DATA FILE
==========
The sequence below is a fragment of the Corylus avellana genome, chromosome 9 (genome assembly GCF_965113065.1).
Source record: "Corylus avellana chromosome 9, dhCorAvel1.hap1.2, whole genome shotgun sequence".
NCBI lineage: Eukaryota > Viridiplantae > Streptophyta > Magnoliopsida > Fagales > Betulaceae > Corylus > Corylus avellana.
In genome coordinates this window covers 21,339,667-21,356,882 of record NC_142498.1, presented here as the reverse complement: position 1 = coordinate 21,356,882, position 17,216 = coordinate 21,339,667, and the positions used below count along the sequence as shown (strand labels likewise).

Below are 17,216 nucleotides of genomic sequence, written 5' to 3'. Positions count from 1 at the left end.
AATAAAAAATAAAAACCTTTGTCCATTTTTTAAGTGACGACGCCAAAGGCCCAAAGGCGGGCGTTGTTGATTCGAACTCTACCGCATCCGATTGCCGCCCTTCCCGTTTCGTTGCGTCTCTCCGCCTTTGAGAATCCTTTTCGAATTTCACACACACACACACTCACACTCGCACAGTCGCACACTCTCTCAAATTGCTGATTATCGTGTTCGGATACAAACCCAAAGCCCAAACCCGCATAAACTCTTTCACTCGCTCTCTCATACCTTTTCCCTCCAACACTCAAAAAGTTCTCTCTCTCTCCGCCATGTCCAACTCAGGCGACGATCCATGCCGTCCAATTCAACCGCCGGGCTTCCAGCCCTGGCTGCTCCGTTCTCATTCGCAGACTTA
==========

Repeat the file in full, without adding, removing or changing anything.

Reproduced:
The sequence below is a fragment of the Corylus avellana genome, chromosome 9 (genome assembly GCF_965113065.1).
Source record: "Corylus avellana chromosome 9, dhCorAvel1.hap1.2, whole genome shotgun sequence".
NCBI lineage: Eukaryota > Viridiplantae > Streptophyta > Magnoliopsida > Fagales > Betulaceae > Corylus > Corylus avellana.
In genome coordinates this window covers 21,339,667-21,356,882 of record NC_142498.1, presented here as the reverse complement: position 1 = coordinate 21,356,882, position 17,216 = coordinate 21,339,667, and the positions used below count along the sequence as shown (strand labels likewise).

Below are 17,216 nucleotides of genomic sequence, written 5' to 3'. Positions count from 1 at the left end.
AATAAAAAATAAAAACCTTTGTCCATTTTTTAAGTGACGACGCCAAAGGCCCAAAGGCGGGCGTTGTTGATTCGAACTCTACCGCATCCGATTGCCGCCCTTCCCGTTTCGTTGCGTCTCTCCGCCTTTGAGAATCCTTTTCGAATTTCACACACACACACACTCACACTCGCACAGTCGCACACTCTCTCAAATTGCTGATTATCGTGTTCGGATACAAACCCAAAGCCCAAACCCGCATAAACTCTTTCACTCGCTCTCTCATACCTTTTCCCTCCAACACTCAAAAAGTTCTCTCTCTCTCCGCCATGTCCAACTCAGGCGACGATCCATGCCGTCCAATTCAACCGCCGGGCTTCCAGCCCTGGCTGCTCCGTTCTCATTCGCAGACTTA